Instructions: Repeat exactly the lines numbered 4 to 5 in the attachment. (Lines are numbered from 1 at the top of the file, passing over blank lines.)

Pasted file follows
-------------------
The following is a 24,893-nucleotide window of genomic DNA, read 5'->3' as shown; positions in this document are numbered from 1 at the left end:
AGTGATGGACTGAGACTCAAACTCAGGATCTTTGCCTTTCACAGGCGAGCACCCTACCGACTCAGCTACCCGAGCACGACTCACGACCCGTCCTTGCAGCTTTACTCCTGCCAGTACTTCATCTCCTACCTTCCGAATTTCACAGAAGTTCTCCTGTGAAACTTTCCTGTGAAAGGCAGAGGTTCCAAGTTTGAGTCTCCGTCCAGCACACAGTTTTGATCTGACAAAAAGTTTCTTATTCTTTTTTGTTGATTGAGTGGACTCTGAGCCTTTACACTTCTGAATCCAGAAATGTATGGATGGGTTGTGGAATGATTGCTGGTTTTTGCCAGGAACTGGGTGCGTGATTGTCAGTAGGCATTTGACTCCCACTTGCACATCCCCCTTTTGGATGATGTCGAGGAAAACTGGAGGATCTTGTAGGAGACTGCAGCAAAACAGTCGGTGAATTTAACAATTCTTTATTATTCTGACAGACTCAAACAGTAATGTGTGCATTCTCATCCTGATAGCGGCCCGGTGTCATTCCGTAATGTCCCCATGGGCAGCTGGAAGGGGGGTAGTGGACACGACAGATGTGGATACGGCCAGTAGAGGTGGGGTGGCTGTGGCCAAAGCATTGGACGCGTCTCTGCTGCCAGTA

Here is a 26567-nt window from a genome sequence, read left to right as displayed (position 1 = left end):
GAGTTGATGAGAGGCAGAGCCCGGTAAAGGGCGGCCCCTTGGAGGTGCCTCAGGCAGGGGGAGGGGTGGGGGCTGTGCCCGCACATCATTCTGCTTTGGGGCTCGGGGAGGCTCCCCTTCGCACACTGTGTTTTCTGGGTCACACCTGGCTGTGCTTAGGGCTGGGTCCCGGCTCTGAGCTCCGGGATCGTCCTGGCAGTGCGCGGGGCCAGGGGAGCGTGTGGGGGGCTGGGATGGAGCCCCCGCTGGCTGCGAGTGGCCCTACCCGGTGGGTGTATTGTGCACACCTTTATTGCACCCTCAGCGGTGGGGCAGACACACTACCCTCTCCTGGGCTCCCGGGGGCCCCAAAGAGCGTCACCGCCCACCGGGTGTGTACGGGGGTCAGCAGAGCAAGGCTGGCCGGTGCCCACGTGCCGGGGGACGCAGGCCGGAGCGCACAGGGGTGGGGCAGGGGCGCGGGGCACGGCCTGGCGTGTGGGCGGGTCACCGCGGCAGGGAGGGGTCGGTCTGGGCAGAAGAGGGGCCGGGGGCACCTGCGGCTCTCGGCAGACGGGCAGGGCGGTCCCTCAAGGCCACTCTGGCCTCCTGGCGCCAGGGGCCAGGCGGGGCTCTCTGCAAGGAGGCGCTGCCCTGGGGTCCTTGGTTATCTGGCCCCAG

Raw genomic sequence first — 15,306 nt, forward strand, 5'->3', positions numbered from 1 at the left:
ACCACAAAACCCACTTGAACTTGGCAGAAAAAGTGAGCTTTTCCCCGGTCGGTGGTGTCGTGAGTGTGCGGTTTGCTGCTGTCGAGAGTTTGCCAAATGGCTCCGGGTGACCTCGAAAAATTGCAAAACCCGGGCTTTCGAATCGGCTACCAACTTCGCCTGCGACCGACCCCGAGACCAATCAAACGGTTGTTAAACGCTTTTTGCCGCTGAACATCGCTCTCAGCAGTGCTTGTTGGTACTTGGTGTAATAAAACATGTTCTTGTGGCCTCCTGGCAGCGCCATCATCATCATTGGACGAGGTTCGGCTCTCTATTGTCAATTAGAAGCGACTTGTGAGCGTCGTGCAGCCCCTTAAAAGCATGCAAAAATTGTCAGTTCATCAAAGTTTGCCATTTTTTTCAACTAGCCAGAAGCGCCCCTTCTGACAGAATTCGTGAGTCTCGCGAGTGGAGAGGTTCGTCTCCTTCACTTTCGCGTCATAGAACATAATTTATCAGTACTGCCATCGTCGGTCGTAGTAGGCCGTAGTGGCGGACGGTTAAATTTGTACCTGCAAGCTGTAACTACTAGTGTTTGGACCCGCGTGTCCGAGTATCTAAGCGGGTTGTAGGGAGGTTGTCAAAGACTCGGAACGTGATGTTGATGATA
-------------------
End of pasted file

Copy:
GAGTTGATGAGAGGCAGAGCCCGGTAAAGGGCGGCCCCTTGGAGGTGCCTCAGGCAGGGGGAGGGGTGGGGGCTGTGCCCGCACATCATTCTGCTTTGGGGCTCGGGGAGGCTCCCCTTCGCACACTGTGTTTTCTGGGTCACACCTGGCTGTGCTTAGGGCTGGGTCCCGGCTCTGAGCTCCGGGATCGTCCTGGCAGTGCGCGGGGCCAGGGGAGCGTGTGGGGGGCTGGGATGGAGCCCCCGCTGGCTGCGAGTGGCCCTACCCGGTGGGTGTATTGTGCACACCTTTATTGCACCCTCAGCGGTGGGGCAGACACACTACCCTCTCCTGGGCTCCCGGGGGCCCCAAAGAGCGTCACCGCCCACCGGGTGTGTACGGGGGTCAGCAGAGCAAGGCTGGCCGGTGCCCACGTGCCGGGGGACGCAGGCCGGAGCGCACAGGGGTGGGGCAGGGGCGCGGGGCACGGCCTGGCGTGTGGGCGGGTCACCGCGGCAGGGAGGGGTCGGTCTGGGCAGAAGAGGGGCCGGGGGCACCTGCGGCTCTCGGCAGACGGGCAGGGCGGTCCCTCAAGGCCACTCTGGCCTCCTGGCGCCAGGGGCCAGGCGGGGCTCTCTGCAAGGAGGCGCTGCCCTGGGGTCCTTGGTTATCTGGCCCCAG

Raw genomic sequence first — 15,306 nt, forward strand, 5'->3', positions numbered from 1 at the left: